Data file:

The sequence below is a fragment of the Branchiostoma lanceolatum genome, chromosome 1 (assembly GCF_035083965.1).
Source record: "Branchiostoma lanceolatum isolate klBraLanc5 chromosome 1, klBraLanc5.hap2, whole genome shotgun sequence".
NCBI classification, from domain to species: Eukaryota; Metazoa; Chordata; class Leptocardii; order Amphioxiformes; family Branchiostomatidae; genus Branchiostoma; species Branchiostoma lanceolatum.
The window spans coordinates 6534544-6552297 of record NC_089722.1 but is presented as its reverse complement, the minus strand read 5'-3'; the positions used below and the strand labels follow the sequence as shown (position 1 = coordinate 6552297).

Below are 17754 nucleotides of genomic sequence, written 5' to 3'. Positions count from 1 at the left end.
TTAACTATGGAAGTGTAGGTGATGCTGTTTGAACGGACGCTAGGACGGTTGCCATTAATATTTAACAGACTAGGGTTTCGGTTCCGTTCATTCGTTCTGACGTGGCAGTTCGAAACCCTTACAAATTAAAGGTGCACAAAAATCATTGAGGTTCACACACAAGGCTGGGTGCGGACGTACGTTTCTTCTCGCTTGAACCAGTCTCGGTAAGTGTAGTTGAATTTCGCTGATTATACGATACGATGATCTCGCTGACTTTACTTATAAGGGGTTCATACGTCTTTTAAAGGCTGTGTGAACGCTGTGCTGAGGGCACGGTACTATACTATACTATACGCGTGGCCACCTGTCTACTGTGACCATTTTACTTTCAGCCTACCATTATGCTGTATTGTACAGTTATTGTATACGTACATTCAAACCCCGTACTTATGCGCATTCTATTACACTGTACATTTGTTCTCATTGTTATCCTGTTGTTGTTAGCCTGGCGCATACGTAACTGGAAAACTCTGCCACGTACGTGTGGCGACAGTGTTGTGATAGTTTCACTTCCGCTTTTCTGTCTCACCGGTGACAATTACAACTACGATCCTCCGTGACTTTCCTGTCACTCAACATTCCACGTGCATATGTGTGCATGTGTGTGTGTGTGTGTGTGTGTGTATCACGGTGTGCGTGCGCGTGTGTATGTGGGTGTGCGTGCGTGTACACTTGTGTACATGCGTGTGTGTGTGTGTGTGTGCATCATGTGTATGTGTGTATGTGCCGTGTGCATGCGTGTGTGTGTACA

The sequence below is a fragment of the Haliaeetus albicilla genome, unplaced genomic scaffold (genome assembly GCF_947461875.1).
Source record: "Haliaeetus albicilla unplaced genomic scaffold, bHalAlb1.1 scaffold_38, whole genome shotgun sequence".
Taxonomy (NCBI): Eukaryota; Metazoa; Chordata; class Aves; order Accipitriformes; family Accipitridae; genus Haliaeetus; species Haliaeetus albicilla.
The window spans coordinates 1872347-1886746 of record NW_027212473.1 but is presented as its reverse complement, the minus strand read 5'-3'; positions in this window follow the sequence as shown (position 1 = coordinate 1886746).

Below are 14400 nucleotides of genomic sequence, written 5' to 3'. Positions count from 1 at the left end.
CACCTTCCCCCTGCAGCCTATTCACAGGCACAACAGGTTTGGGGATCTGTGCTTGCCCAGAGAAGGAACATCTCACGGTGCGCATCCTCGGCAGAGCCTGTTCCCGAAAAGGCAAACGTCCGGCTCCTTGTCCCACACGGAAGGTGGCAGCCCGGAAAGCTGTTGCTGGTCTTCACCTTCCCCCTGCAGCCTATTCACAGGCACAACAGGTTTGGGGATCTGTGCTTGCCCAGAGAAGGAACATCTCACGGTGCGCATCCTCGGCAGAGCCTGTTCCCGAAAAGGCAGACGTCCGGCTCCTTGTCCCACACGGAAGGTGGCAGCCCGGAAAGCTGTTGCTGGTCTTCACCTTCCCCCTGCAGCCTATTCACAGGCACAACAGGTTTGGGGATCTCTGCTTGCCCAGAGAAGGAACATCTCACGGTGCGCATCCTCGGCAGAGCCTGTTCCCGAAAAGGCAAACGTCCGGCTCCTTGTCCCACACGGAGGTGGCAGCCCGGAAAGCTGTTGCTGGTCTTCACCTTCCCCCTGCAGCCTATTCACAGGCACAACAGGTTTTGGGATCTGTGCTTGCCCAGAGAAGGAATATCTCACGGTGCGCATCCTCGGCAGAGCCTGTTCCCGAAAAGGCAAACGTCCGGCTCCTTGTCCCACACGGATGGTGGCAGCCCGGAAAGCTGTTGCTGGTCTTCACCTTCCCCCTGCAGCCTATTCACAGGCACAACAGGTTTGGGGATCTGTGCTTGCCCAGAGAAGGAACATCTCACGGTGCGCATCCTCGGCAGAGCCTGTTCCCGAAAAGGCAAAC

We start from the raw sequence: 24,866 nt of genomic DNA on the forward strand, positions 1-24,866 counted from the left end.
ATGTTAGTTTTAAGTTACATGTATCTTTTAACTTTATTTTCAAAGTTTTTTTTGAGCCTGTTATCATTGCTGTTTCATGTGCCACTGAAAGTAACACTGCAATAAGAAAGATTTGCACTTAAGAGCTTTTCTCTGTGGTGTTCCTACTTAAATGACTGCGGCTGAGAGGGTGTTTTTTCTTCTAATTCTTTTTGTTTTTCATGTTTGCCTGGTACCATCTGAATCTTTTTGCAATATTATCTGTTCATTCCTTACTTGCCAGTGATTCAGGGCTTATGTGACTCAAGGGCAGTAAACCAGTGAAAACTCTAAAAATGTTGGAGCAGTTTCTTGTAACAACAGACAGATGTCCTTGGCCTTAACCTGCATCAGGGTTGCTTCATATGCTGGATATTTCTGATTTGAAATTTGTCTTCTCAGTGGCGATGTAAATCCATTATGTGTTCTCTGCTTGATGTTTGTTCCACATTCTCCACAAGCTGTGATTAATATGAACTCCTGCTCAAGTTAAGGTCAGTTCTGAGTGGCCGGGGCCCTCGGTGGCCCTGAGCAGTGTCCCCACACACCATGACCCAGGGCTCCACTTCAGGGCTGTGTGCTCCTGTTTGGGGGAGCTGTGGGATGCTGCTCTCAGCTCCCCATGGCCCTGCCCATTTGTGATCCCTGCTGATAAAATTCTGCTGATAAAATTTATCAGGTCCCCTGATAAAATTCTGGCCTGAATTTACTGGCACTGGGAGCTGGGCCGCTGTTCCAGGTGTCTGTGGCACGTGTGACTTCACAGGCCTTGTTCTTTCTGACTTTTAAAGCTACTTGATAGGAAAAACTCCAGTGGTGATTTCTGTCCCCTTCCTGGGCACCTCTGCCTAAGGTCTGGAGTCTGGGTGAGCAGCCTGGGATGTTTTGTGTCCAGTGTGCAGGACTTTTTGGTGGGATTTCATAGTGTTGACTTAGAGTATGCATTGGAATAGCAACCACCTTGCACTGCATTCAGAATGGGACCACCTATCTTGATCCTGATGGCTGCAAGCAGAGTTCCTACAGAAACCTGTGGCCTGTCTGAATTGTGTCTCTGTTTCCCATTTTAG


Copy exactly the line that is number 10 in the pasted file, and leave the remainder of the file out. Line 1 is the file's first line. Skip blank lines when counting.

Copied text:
The window spans coordinates 1872347-1886746 of record NW_027212473.1 but is presented as its reverse complement, the minus strand read 5'-3'; positions in this window follow the sequence as shown (position 1 = coordinate 1886746).